At the same time, its chief executive Zahra Champion tells the Herald, our regulations have kept us out of step with our trading partners, and held us back from building science capacity.
If there was reform, she worries it may take companies years to either upskill staff or recruit from overseas – and some star players like Mint Innovation and Lanzatech have simply opted to move operations offshore.
But proponents of reform say we also shouldn't look past potential gains for agriculture.
"With the pace of climate change accelerating, the need for crops that are resilient to heat, floods and drought will continue to grow," Gerrard says.
"Our competitors may get ahead of our exporters in breeding for these traits if they use new genetic tools and we do not."
Federated Farmers national president Andrew Hoggard says producers and consumers should be "empowered to make an informed choice about the regulated use of the technology".
Hoggard singles out the overseas ryegrass trials as one result of our "prohibitive genetics policy".
On this point, Parker contends there's nothing stopping AgResearch applying to the EPA to do the research here.
"There's no moratorium on them doing that work, but as yet they have not made that application."
Principles and politics
Gerrard's predecessor, Professor Sir Peter Gluckman was given the go-ahead by then-prime minister John Key to host discussions between key ministries and players, but found dairy giant Fonterra "wasn't keen to move".
But Gluckman, who's sounded blunt warnings of New Zealand becoming a "biotech backwater", sees the bigger issue as a political one.
"Right from the early days of the debate 20 years ago, there was a lot of disinformation and misinformation about," he says.
"The fact that it became a partisan issue gave at least one party a significant political position to take - and the opportunity for strategic discussions were lost."
Ever since, he says New Zealand has failed to follow the precautionary principle it originally agreed on.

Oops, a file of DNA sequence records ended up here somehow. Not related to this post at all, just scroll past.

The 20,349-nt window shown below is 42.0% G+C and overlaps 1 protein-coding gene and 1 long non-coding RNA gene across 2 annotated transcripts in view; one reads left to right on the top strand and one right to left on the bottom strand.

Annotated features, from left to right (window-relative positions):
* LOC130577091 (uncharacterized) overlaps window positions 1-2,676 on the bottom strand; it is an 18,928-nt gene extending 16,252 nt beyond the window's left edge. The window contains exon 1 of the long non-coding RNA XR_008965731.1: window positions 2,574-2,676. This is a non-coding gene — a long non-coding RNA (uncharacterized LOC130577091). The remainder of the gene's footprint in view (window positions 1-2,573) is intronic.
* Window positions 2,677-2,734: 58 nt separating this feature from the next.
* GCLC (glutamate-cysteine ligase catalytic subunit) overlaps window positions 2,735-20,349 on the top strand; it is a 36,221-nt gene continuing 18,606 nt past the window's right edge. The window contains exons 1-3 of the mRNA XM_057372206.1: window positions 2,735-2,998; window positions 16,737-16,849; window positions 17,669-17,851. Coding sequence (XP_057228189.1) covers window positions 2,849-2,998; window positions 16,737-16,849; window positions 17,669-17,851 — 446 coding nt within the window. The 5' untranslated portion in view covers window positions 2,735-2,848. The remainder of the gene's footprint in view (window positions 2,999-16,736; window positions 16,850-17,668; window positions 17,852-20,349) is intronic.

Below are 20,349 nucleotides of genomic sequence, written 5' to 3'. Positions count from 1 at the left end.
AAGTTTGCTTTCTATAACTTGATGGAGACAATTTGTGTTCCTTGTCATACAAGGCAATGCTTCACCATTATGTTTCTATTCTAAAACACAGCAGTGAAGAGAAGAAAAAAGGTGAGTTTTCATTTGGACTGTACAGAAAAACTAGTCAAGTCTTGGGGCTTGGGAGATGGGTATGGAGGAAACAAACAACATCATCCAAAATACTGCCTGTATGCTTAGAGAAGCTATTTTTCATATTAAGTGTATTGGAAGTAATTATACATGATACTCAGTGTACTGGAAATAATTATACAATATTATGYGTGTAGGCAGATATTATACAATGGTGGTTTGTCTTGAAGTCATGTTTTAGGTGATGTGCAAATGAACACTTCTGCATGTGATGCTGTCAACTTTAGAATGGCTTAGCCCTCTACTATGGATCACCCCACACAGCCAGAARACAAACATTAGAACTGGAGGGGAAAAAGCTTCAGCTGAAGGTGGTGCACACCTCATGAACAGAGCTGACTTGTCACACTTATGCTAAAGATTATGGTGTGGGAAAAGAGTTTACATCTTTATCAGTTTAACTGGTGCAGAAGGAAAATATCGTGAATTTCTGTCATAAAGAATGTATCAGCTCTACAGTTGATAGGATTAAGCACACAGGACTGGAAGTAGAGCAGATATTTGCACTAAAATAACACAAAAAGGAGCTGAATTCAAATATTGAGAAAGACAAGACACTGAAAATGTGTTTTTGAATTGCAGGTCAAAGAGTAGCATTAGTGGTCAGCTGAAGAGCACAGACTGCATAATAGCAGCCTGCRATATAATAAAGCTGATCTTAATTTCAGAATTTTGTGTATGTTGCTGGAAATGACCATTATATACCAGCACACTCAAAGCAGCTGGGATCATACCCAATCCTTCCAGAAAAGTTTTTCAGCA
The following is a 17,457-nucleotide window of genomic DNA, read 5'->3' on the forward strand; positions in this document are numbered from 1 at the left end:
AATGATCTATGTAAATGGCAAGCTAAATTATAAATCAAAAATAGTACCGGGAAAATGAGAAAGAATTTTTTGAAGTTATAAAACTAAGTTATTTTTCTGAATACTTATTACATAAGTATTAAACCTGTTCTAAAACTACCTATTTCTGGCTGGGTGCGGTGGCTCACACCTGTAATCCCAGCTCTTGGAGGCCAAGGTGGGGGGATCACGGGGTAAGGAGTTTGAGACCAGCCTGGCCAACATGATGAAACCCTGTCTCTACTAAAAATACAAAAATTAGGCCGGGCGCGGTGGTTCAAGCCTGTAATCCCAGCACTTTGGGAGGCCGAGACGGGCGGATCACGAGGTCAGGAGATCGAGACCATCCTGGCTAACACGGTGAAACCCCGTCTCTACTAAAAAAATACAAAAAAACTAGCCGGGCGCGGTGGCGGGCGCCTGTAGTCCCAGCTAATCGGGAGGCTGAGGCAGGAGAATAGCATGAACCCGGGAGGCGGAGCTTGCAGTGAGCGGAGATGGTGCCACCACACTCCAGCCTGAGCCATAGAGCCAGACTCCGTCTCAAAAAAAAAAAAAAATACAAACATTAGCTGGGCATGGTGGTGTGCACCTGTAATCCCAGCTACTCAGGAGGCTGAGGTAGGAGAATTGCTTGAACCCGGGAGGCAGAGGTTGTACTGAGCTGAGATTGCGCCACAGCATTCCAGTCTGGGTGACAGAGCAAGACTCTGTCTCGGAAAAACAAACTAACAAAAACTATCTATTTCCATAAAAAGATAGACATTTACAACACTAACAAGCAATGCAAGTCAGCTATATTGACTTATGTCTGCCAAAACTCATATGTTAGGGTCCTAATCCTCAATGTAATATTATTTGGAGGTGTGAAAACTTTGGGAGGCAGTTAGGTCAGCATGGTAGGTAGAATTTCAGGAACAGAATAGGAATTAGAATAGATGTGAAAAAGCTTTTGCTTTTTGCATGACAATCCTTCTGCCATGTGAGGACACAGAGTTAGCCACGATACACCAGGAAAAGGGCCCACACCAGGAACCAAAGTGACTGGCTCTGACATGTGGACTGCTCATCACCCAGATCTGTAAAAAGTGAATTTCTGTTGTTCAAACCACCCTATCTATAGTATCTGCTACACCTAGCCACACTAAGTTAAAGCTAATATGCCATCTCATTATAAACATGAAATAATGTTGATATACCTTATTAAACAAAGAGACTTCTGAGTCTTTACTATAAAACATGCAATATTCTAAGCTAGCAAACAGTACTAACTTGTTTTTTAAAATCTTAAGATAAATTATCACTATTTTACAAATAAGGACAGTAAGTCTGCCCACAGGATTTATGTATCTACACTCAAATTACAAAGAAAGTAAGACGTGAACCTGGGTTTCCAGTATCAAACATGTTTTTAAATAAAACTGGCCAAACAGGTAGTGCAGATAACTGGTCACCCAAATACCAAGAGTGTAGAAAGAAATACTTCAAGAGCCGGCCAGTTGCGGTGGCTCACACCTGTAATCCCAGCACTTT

"The whole point of precautionary approaches is to modify them as more knowledge becomes available."
Any serious attempts at reform, Gluckman says, will need to be "apolitical" - or at least occur at the right stage of the electoral cycle.
Asked if he thought the issue was simply too vexed to burn political capital on, Parker acknowledged there were "strong views" on the topic – and any major review would require a "wide public conversation".
Because of the amount of work required, the Government hasn't committed to one.
Its current stance is generally in line with that of the Greens, a party that remains opposed to GMOs being released into the food chain or environment.
"We support the limited use of genetic modification for ethical purposes, such as diagnostics and in the development of medicines and treatments," spokesperson Eugenie Sage says.
At the opposite end of the political spectrum, Act wants a "wholesale review" of legislation, with leader David Seymour branding our approach "superstitious and medieval".
"We can do amazing stuff in reducing methane from cows, but we have to go to California to do this outside [containment]... that's just a shameful situation for New Zealand."
National, too, seems eager for progress.
"We think our existing legislation is outdated, and prevents innovative technology that may be able to provide some of the solutions to the biogenic methane issue we have," the party's environment spokesperson Scott Simpson said.
"We've taken the view for some time that it's time New Zealand had a sensible, informed debate."
But is there a mandate?
Surveys to date suggest Kiwis remain divided on GM, if not mostly against it.
Around a third of 9000 people polled in a 2019 Stuff survey thought GM food shouldn't be sold here at all – and a similar proportion thought it safe to eat.